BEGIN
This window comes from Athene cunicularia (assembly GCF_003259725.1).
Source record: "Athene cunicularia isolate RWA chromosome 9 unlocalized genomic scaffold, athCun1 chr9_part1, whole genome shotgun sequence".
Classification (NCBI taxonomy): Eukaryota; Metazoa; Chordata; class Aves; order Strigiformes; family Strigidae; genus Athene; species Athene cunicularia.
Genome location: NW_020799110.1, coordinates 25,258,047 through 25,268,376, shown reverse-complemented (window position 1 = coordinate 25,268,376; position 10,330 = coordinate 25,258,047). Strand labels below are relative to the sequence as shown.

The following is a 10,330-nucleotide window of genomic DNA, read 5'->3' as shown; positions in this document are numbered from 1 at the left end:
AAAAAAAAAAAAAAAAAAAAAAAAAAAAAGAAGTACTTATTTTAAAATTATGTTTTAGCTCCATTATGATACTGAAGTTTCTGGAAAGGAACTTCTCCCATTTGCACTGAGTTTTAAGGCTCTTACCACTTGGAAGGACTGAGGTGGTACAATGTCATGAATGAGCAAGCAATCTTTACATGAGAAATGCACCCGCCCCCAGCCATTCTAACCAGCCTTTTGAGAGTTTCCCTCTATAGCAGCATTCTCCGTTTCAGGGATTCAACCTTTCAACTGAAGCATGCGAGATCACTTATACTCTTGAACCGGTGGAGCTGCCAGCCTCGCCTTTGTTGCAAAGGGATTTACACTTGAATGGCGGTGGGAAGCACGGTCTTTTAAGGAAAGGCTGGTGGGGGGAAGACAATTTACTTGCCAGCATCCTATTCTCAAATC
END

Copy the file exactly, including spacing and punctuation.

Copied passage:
This window comes from Athene cunicularia (assembly GCF_003259725.1).
Source record: "Athene cunicularia isolate RWA chromosome 9 unlocalized genomic scaffold, athCun1 chr9_part1, whole genome shotgun sequence".
Classification (NCBI taxonomy): Eukaryota; Metazoa; Chordata; class Aves; order Strigiformes; family Strigidae; genus Athene; species Athene cunicularia.
Genome location: NW_020799110.1, coordinates 25,258,047 through 25,268,376, shown reverse-complemented (window position 1 = coordinate 25,268,376; position 10,330 = coordinate 25,258,047). Strand labels below are relative to the sequence as shown.

The following is a 10,330-nucleotide window of genomic DNA, read 5'->3' as shown; positions in this document are numbered from 1 at the left end:
AAAAAAAAAAAAAAAAAAAAAAAAAAAAAGAAGTACTTATTTTAAAATTATGTTTTAGCTCCATTATGATACTGAAGTTTCTGGAAAGGAACTTCTCCCATTTGCACTGAGTTTTAAGGCTCTTACCACTTGGAAGGACTGAGGTGGTACAATGTCATGAATGAGCAAGCAATCTTTACATGAGAAATGCACCCGCCCCCAGCCATTCTAACCAGCCTTTTGAGAGTTTCCCTCTATAGCAGCATTCTCCGTTTCAGGGATTCAACCTTTCAACTGAAGCATGCGAGATCACTTATACTCTTGAACCGGTGGAGCTGCCAGCCTCGCCTTTGTTGCAAAGGGATTTACACTTGAATGGCGGTGGGAAGCACGGTCTTTTAAGGAAAGGCTGGTGGGGGGAAGACAATTTACTTGCCAGCATCCTATTCTCAAATC